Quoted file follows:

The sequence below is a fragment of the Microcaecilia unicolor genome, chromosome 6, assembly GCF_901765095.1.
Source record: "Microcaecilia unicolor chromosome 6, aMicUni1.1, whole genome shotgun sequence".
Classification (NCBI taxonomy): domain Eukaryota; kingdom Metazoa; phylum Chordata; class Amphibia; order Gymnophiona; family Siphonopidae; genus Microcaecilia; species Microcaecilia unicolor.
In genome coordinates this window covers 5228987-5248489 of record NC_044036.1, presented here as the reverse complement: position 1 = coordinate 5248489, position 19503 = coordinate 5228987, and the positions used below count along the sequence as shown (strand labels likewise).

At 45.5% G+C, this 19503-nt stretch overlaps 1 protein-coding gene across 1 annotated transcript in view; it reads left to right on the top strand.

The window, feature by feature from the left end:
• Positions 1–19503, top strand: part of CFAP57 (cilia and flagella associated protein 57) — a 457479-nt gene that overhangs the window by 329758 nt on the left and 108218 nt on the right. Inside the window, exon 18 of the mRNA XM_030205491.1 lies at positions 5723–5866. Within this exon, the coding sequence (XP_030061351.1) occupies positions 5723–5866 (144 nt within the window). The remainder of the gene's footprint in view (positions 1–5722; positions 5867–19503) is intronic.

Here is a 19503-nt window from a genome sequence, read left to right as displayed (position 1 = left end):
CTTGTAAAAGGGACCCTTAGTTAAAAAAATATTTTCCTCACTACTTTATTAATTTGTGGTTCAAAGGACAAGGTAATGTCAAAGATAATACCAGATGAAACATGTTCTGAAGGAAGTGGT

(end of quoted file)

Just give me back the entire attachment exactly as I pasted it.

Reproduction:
The sequence below is a fragment of the Microcaecilia unicolor genome, chromosome 6, assembly GCF_901765095.1.
Source record: "Microcaecilia unicolor chromosome 6, aMicUni1.1, whole genome shotgun sequence".
Classification (NCBI taxonomy): domain Eukaryota; kingdom Metazoa; phylum Chordata; class Amphibia; order Gymnophiona; family Siphonopidae; genus Microcaecilia; species Microcaecilia unicolor.
In genome coordinates this window covers 5228987-5248489 of record NC_044036.1, presented here as the reverse complement: position 1 = coordinate 5248489, position 19503 = coordinate 5228987, and the positions used below count along the sequence as shown (strand labels likewise).

At 45.5% G+C, this 19503-nt stretch overlaps 1 protein-coding gene across 1 annotated transcript in view; it reads left to right on the top strand.

The window, feature by feature from the left end:
• Positions 1–19503, top strand: part of CFAP57 (cilia and flagella associated protein 57) — a 457479-nt gene that overhangs the window by 329758 nt on the left and 108218 nt on the right. Inside the window, exon 18 of the mRNA XM_030205491.1 lies at positions 5723–5866. Within this exon, the coding sequence (XP_030061351.1) occupies positions 5723–5866 (144 nt within the window). The remainder of the gene's footprint in view (positions 1–5722; positions 5867–19503) is intronic.

Here is a 19503-nt window from a genome sequence, read left to right as displayed (position 1 = left end):
CTTGTAAAAGGGACCCTTAGTTAAAAAAATATTTTCCTCACTACTTTATTAATTTGTGGTTCAAAGGACAAGGTAATGTCAAAGATAATACCAGATGAAACATGTTCTGAAGGAAGTGGT